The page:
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Ideology, Psychology, and Law$
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Jon Hanson

Print publication date: 2012

Print ISBN-13: 9780199737512

Published to Oxford Scholarship Online: May 2012

DOI: 10.1093/acprof:oso/9780199737512.001.0001

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The End of the End of Ideology

The End of the End of Ideology

Chapter:
(p.32) Chapter 2 The End of the End of Ideology
Source:
Ideology, Psychology, and Law
Author(s):

John T. Jost

Publisher:
Oxford University Press
DOI:10.1093/acprof:oso/9780199737512.003.0002

The “end of ideology” was declared by social scientists in the aftermath of World War II. They argued that ordinary citizens lack meaningful, coherent political attitudes that could be classified as “liberal” (or leftist) or “conservative” (or rightist). The end-of-ideologists were so influential that researchers ignored the topic of ideology for many years. However, current political realities, recent data from the American National Election Studies, and results from an emerging psychological paradigm provide strong grounds for returning to the study of ideology. Studies reveal that there are indeed meaningful political and psychological differences that covary with ideological self-placement. Situational variables—including system threat and mortality salience—and dispositional variables—including openness and conscientiousness—affect the degree to which an individual is drawn to liberal versus conservative leaders, parties, and opinions. A psychological analysis is also useful for understanding the political divide between “red states” and “blue states.”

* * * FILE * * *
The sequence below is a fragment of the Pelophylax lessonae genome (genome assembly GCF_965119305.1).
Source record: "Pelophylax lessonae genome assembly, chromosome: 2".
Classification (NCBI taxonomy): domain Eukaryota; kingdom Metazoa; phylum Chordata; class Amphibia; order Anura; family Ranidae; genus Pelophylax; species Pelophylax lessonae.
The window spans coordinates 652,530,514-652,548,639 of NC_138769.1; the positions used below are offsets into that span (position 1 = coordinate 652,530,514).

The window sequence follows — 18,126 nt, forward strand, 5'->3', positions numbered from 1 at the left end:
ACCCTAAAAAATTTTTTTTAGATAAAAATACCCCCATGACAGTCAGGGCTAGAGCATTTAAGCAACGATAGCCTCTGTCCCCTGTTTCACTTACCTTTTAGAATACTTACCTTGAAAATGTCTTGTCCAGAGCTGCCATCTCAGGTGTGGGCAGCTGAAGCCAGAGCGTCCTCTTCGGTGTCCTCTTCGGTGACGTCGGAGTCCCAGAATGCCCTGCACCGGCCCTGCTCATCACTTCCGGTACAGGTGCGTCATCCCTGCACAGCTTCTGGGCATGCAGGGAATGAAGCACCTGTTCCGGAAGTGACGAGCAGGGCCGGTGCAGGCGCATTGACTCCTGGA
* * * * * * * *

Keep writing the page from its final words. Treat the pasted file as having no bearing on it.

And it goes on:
Keywords:   ideology, political orientation, liberal, conservative, system threat, mortality salience

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